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WINTER 2022-23

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Julieta Dobles


My mother’s house is still there,
Standing strangely, standing,
Like the trunk of a tree
already empty,
flush with the storm.
But nothing moves in it.
Nothing buzzes behind
the overwhelmed walls,
nothing pulsates,
except helplessness
anxiously seeking
old echoes in the wide
zaguanes, passageway
where silence nests
like a broken bird,
even more painful
after so much music.
The Realm of Absences:
this is the true window
of death, that crystallizes
everything lived in the urn
of impossible returns.
Walk through the rooms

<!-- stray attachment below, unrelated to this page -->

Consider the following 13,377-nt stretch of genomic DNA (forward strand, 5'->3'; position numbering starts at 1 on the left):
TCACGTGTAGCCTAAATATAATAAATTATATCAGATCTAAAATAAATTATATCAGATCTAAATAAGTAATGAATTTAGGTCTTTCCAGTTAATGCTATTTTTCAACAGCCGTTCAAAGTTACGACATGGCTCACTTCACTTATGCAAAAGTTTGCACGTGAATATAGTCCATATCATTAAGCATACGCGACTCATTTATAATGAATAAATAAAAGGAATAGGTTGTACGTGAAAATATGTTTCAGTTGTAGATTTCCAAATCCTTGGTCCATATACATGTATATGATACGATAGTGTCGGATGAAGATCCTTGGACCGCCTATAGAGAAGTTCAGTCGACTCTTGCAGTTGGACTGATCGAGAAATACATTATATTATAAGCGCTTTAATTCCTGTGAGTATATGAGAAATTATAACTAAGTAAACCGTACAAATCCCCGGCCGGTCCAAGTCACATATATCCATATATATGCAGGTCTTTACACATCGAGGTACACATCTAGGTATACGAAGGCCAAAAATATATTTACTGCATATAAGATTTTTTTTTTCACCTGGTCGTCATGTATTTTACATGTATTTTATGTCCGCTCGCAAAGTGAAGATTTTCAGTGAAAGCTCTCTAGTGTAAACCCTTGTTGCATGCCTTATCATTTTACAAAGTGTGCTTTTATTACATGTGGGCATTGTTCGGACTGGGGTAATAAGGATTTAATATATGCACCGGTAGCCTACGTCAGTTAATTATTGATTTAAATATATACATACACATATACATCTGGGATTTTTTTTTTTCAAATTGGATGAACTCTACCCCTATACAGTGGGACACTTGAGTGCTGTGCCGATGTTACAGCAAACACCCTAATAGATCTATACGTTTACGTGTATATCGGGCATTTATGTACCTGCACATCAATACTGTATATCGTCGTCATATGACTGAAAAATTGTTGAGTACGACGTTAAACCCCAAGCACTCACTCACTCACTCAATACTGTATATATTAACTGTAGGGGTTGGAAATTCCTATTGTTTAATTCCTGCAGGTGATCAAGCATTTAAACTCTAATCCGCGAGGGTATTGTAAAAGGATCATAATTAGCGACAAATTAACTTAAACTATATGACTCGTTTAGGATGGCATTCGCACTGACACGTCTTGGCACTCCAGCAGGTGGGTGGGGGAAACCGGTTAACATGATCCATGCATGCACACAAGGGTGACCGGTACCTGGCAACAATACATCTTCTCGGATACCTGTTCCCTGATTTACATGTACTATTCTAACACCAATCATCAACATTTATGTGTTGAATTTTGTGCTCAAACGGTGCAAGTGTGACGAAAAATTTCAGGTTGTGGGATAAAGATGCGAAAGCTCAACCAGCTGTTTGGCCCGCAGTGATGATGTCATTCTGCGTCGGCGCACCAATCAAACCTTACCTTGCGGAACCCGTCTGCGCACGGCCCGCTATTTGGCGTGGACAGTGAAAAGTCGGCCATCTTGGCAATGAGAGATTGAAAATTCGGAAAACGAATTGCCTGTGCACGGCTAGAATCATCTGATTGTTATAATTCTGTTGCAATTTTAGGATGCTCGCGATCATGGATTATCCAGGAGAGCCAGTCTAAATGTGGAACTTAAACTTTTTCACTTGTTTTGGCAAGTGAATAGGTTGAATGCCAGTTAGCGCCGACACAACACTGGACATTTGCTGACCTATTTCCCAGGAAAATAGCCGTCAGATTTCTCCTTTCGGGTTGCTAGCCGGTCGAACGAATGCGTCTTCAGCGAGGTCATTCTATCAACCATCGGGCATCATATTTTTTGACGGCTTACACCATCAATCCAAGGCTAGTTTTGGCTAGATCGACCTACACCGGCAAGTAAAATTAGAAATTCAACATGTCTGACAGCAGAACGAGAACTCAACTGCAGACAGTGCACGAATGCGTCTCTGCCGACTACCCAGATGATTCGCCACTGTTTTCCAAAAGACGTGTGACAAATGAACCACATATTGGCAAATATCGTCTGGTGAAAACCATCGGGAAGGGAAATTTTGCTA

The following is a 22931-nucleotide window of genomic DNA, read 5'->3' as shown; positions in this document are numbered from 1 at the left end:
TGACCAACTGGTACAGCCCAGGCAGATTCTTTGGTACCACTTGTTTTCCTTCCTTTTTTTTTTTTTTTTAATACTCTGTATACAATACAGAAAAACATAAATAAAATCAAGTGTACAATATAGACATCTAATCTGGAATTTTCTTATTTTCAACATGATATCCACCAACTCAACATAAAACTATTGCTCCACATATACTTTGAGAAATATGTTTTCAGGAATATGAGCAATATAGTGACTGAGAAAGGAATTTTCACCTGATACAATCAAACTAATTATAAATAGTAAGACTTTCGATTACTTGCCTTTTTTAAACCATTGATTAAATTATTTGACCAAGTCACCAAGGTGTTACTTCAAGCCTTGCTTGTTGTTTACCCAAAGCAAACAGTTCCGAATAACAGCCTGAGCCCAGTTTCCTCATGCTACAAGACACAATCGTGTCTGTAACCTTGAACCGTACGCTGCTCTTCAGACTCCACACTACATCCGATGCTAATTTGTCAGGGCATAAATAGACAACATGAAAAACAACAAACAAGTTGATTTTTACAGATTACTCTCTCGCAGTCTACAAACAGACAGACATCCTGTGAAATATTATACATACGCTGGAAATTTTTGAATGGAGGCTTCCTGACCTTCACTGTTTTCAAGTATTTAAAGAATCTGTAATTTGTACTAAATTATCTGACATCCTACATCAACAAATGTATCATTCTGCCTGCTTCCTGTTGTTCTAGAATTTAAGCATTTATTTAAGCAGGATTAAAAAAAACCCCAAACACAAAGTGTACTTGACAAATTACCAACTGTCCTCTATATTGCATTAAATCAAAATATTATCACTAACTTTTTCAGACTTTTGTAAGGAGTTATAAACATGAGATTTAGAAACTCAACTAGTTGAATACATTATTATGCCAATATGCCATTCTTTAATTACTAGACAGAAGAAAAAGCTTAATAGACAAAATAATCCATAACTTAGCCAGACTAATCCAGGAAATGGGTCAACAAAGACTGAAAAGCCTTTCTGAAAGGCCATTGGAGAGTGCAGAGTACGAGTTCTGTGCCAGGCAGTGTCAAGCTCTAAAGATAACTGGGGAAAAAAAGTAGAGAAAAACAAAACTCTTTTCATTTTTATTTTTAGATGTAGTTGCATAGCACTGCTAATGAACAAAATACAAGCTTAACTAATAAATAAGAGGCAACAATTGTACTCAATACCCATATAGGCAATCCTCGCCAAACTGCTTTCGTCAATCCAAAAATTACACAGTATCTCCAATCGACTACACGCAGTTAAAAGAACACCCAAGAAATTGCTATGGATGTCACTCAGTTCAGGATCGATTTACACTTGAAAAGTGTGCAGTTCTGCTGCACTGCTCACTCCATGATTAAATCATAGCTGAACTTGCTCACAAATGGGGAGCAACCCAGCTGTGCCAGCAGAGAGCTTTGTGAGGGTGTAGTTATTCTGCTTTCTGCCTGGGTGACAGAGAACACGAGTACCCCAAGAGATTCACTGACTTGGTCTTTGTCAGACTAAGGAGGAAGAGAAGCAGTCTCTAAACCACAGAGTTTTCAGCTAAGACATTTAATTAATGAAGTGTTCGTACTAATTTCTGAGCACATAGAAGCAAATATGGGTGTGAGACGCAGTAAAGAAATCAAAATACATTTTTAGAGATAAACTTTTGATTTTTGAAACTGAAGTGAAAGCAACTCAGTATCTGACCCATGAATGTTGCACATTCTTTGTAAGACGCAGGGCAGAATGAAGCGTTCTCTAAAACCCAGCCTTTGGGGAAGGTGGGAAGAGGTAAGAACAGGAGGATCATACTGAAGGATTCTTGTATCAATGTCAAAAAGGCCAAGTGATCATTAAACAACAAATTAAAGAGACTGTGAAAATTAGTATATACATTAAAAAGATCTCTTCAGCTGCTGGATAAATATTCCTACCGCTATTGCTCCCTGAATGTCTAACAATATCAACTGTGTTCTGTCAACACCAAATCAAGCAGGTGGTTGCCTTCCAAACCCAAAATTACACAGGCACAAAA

deserted as mirrors
that no longer reflect
anything, with furniture
absent of what little was left
of your aura, mother,
and our childhood,
lived so large
it still perfumes
mosaics and corners
with its terrestrial breath.
I want to believe
your greeting from death
was truthful.That the dream of girls
watching you enter again
with your old flower smile
to the house that sustained us for
half a century was an accurate reply
to my unanswerable grief.
But there is no resonance in my grief.
Matter is so deaf,
my cry is so thick and so urgent
that I only have this poem left
where I converse alone with absences,
in front of that courtyard of ours,
with these old trees
sown by the paternal hand
“Do you remember them
in their curtain of abandonments?”
they are dying too.

Julieta Dobles (b 1942) Costa Rican poet, writer and educator, winner of the 2013 Magnon National Cultural Award, was one of the founders of the transcendentalist movement in Costa Rica. She studied at University of Costa Rica, obtained a master’s degree in Hispanic Philology at SUNY Stony Brook, and is five time winner of the Aquileo J Echeverria National Prize in Costa Rica.